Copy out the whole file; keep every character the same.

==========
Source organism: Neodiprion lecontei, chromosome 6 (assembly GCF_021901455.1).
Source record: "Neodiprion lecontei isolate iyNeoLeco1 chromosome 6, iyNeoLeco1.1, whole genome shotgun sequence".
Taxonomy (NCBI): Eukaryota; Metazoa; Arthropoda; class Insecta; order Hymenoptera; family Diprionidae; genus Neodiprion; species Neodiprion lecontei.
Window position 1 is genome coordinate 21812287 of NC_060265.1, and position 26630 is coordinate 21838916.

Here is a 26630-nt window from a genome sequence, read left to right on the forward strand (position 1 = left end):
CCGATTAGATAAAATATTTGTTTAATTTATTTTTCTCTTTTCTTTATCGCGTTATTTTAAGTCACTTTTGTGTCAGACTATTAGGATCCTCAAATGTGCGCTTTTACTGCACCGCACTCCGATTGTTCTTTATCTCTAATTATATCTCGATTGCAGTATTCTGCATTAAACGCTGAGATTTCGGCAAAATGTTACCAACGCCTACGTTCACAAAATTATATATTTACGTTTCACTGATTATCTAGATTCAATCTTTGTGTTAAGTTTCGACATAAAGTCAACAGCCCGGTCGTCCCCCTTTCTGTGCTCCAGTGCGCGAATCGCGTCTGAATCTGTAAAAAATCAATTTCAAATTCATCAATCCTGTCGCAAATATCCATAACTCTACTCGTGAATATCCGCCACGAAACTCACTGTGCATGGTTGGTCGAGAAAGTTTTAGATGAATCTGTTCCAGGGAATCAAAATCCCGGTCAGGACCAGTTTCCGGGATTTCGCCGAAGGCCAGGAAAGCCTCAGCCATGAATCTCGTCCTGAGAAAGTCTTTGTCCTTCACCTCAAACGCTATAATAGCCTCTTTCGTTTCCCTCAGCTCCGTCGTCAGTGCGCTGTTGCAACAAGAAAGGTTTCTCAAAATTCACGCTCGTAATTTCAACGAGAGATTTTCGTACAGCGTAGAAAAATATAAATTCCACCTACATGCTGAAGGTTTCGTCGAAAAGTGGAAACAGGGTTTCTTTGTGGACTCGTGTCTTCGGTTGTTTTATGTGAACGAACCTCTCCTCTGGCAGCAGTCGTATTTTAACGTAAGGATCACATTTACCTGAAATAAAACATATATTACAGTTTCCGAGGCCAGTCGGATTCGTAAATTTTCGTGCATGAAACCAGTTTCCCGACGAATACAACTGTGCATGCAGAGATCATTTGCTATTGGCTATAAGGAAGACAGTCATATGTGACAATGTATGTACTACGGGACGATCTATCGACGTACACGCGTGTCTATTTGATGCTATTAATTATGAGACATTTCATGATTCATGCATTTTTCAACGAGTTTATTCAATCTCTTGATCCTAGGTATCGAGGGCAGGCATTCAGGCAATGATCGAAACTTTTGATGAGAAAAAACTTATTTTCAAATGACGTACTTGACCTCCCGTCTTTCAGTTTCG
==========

Source organism: Neodiprion lecontei, chromosome 6 (assembly GCF_021901455.1).
Source record: "Neodiprion lecontei isolate iyNeoLeco1 chromosome 6, iyNeoLeco1.1, whole genome shotgun sequence".
Taxonomy (NCBI): Eukaryota; Metazoa; Arthropoda; class Insecta; order Hymenoptera; family Diprionidae; genus Neodiprion; species Neodiprion lecontei.
Window position 1 is genome coordinate 21812287 of NC_060265.1, and position 26630 is coordinate 21838916.

Here is a 26630-nt window from a genome sequence, read left to right on the forward strand (position 1 = left end):
CCGATTAGATAAAATATTTGTTTAATTTATTTTTCTCTTTTCTTTATCGCGTTATTTTAAGTCACTTTTGTGTCAGACTATTAGGATCCTCAAATGTGCGCTTTTACTGCACCGCACTCCGATTGTTCTTTATCTCTAATTATATCTCGATTGCAGTATTCTGCATTAAACGCTGAGATTTCGGCAAAATGTTACCAACGCCTACGTTCACAAAATTATATATTTACGTTTCACTGATTATCTAGATTCAATCTTTGTGTTAAGTTTCGACATAAAGTCAACAGCCCGGTCGTCCCCCTTTCTGTGCTCCAGTGCGCGAATCGCGTCTGAATCTGTAAAAAATCAATTTCAAATTCATCAATCCTGTCGCAAATATCCATAACTCTACTCGTGAATATCCGCCACGAAACTCACTGTGCATGGTTGGTCGAGAAAGTTTTAGATGAATCTGTTCCAGGGAATCAAAATCCCGGTCAGGACCAGTTTCCGGGATTTCGCCGAAGGCCAGGAAAGCCTCAGCCATGAATCTCGTCCTGAGAAAGTCTTTGTCCTTCACCTCAAACGCTATAATAGCCTCTTTCGTTTCCCTCAGCTCCGTCGTCAGTGCGCTGTTGCAACAAGAAAGGTTTCTCAAAATTCACGCTCGTAATTTCAACGAGAGATTTTCGTACAGCGTAGAAAAATATAAATTCCACCTACATGCTGAAGGTTTCGTCGAAAAGTGGAAACAGGGTTTCTTTGTGGACTCGTGTCTTCGGTTGTTTTATGTGAACGAACCTCTCCTCTGGCAGCAGTCGTATTTTAACGTAAGGATCACATTTACCTGAAATAAAACATATATTACAGTTTCCGAGGCCAGTCGGATTCGTAAATTTTCGTGCATGAAACCAGTTTCCCGACGAATACAACTGTGCATGCAGAGATCATTTGCTATTGGCTATAAGGAAGACAGTCATATGTGACAATGTATGTACTACGGGACGATCTATCGACGTACACGCGTGTCTATTTGATGCTATTAATTATGAGACATTTCATGATTCATGCATTTTTCAACGAGTTTATTCAATCTCTTGATCCTAGGTATCGAGGGCAGGCATTCAGGCAATGATCGAAACTTTTGATGAGAAAAAACTTATTTTCAAATGACGTACTTGACCTCCCGTCTTTCAGTTTCG